Originally welcomed for his piety, Williams soon became controversial. Most importantly he believed in separatism, the concept that the Anglican Church was beyond reforming, and that true Christians should separate themselves from it.
He considered serving the church at Salem, but Massachusetts authorities intervened to prevent it. He was briefly in Plymouth, an avowedly separatist colony, but returned to Salem in 1634 and served as teacher, or assistant clergyman, in defiance of the wishes of the colony’s leaders. At Salem, he preached a set of ideas that eventually led to his banishment.
In addition to separatism, he maintained that each person had the right to choose his or her own religion, and therefore neither civil nor ecclesiastical authorities had any power to enforce religious doctrine. It was an idea totally unacceptable to a people who knew they were right and were dedicated to seeing that everyone conformed to their view of God’s truth.
Williams also believed that Christian charity extended to the native population, a position that forced him to argue that the Indians were the rightful owners of the land and that the king had no right to grant it to other Englishmen. It was an unacceptable challenge to the very legitimacy and even existence of the colony. Its leaders decided he must be stilled.
In the fall of 1635, the General Court voted to banish Williams, and upon learning that he might establish a settlement on Narragansett Bay, sent troops to arrest him. Warned by a friend, possibly John Winthrop, he escaped to the south, and the following year established Providence, Rhode Island’s first settlement.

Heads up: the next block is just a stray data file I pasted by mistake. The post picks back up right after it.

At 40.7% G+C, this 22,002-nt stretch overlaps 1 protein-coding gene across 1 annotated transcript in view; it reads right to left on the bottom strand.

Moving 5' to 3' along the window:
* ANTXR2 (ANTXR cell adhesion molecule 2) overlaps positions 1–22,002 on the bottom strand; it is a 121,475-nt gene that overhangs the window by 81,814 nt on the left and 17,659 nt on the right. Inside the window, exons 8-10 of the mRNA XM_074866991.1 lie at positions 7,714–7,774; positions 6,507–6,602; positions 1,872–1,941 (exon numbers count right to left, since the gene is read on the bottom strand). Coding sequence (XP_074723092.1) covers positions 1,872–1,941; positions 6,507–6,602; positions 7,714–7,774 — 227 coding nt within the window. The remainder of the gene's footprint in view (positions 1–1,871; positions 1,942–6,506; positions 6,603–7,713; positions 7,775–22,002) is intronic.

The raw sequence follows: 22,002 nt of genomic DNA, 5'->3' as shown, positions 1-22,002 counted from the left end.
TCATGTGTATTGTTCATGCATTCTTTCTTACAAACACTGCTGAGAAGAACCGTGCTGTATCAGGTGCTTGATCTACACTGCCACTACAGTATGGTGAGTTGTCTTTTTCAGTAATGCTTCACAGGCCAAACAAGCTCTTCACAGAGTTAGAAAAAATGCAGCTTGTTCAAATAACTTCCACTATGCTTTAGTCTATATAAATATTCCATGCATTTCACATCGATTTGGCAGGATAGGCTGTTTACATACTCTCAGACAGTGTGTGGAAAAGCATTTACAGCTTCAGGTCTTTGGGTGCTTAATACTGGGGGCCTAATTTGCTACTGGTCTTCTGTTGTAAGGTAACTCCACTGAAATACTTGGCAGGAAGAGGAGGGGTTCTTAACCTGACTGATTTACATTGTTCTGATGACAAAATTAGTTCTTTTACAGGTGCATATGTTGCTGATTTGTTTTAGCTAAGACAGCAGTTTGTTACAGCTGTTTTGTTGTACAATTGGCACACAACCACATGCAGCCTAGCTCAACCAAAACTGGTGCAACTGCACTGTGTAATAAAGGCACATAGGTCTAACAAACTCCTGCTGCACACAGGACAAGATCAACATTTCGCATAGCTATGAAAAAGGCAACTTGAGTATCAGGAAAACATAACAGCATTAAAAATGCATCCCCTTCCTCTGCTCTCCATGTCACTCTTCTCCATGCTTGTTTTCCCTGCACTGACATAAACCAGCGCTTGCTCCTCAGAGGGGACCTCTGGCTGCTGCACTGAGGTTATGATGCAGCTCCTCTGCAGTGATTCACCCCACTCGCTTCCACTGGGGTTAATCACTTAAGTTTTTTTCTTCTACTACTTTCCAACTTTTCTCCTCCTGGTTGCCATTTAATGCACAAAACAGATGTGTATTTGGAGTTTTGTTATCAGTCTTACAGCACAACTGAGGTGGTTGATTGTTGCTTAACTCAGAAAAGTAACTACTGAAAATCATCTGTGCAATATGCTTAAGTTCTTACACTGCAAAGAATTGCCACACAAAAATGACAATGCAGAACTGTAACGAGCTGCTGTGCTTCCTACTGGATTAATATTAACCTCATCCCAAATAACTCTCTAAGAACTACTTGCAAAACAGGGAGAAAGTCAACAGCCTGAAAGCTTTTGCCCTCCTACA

Beyond the jurisdiction of Massachusetts, Rhode Island became a haven for those driven out of Plymouth and Massachusetts and welcomed the disgruntled and unhappy in search of a freer and more tolerant environment, particularly Baptists, Jews, and Quakers.
To gain control over the inevitable unruliness of the Narragansett Bay region and thwart a possible encroachment by Massachusetts, Williams sailed to England and secured a patent for the Providence Plantations in 1644. While there, he published his most famous defense of religious liberty, The Bloudy Tenet of Persecution.
His efforts to unite the colony were challenged by William Coddington in Newport, and Williams returned to England to have Coddington’s power rescinded. Williams also continued his defense of his views with the publication of The Bloudy Tenent yet More Bloudy, a rebuttal to John Cotton’s response to his original work.
Upon his return, Williams reunited Rhode Island, served as its president, and continued to permit religious dissenters, including Anne Hutchinson, to settle there. He also continued to ally with the native population and in the 1660s successfully defeated an attempt by William Harris to defraud the Narragansetts of their land.
When King Philip’s (Metacom’s) War (1675–1676) broke out in 1676, however, the Narragansetts sided with their fellow natives, and Williams became captain of the Providence militia. He died at Providence in 1683. A tolerant and forgiving man, although one stern in his personal religious views, Williams is best remembered for his support of religious toleration and the separation of church and state, as well as his advocacy of human equality.